Dream Quest Review

You’ve probably heard the old adage “Never judge a book by its cover.” Well, I’d like to propose a corollary to that: “Never judge a game by its artwork.” If you do, then you might not give Dream Quest a look, and you’d miss out on something very special. 

Developed by Peter M. Whalen, Dream Quest is a “roguelike deck-building” game that draws inspiration from card games like Ascension and Magic: The Gathering, as well as the Shandalar dungeon-crawling segments of the original PC adaptation of Magic: The Gathering. It also appears to be inspired by “rogue-lite” games such as Desktop Dungeons, as the exploration and enemy placement mechanics are quite similar.

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It’s worth noting that the artwork in Dream Quest is very bad. It looks like an eight-year-old drew it. The best art assets in the game are serviceable portraits of the playable characters and monsters that you encounter on your journeys, and the worst are stickmen that look like they were churned out in MS Paint in ten minutes tops.

So what is so good about this game that you can forgive stick figure art? What keeps me coming back to Dream Quest game after game is that it has just the right mix of simplicity, depth, and variety. It features a dungeon overworld stripped down to it barest elements and reveals most of its depth in the deckbuilding and combat aspects.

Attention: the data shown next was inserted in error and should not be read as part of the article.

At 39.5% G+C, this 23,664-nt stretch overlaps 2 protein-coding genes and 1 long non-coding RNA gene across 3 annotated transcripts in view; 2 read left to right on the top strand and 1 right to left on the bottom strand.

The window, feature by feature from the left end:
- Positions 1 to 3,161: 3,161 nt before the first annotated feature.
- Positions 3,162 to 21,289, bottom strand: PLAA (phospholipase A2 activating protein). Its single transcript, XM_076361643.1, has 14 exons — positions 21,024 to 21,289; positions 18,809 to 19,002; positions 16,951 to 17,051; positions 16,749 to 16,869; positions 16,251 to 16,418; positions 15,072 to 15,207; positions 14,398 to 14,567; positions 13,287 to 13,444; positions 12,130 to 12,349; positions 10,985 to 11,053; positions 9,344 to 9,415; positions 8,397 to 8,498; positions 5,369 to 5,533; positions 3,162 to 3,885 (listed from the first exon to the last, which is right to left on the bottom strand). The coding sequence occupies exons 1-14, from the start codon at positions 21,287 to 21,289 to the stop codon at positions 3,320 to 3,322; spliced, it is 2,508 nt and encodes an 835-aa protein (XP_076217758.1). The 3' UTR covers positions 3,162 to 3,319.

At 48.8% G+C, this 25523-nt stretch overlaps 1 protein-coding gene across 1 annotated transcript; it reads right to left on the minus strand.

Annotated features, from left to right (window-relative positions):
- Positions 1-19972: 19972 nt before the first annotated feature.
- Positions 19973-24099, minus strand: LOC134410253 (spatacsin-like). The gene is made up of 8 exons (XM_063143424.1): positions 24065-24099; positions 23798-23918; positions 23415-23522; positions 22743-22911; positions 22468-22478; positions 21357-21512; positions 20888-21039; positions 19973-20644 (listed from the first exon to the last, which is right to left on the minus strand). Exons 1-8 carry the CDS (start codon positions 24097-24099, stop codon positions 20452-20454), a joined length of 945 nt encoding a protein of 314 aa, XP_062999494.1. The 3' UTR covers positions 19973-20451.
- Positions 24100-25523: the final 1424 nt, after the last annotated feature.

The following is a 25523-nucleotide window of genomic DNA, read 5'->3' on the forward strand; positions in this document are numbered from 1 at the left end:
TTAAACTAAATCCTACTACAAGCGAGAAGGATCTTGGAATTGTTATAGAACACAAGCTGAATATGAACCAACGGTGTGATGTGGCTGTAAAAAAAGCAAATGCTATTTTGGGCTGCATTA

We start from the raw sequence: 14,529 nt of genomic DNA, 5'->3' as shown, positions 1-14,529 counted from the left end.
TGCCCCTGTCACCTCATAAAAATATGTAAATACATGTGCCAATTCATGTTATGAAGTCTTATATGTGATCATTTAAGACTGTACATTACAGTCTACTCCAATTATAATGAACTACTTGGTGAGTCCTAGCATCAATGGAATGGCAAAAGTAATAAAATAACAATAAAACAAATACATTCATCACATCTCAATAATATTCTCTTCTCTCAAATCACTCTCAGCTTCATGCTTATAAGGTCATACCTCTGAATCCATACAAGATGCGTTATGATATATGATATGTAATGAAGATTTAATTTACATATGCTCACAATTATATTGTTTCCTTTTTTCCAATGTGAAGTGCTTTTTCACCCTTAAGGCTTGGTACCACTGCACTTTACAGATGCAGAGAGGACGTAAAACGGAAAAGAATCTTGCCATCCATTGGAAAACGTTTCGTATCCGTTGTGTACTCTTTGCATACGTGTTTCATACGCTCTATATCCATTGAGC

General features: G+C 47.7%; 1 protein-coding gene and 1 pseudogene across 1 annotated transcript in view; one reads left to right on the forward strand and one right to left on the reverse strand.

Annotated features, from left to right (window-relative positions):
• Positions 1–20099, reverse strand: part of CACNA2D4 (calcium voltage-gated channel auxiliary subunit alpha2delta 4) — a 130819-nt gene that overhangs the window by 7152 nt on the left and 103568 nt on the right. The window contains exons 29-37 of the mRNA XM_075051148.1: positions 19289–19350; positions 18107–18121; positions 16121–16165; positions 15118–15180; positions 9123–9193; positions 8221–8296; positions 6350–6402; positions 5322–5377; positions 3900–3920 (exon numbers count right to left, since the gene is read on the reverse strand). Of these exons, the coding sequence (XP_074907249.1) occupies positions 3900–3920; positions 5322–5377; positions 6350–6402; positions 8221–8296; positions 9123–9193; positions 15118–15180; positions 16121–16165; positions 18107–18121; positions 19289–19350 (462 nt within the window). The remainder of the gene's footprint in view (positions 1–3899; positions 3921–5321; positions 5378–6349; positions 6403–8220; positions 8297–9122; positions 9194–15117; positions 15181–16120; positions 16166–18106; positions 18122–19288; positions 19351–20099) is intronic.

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Each level is a randomly-generated array of monsters, treasure chests, shops, and various other items. The object is to defeat the boss monster, which reveals stairs that lead to the next level. In order to accomplish this goal, you need to build your deck wisely and gain experience, which levels you up.

This leads to the most compelling aspect of this game– the freedom you have to make choices that will either help or hinder your character. You are often faced with choices like, “Do I get more health or another card?” or “Do I take the gold or level up a card?” There is really no “right” answer, as you have to look at your current situation and make the best judgment.

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As you build your deck of attacks, spells, items, and actions throughout the game, your deck will be tested in combat against deadly enemies. They have their own decks and special abilities, and fights are fast and furious, but also interesting and engaging.

True to its roguelike roots, this game is meant to be played over and over, and it’s designed so your character will die a lot. But that’s part of the fun, as there are up to 12 different classes to play as, with four available at the start. There are also a myriad of other achievements and perks to attain throughout the game. It’s yet another reason to keep braving the dungeons of Dream Quest.

3 thoughts on “Dream Quest Review

  1. very deep gameplay and very addicting when it comes to trying to unlock cards and trying to get to level 3. a hard game definitely but hard to put down

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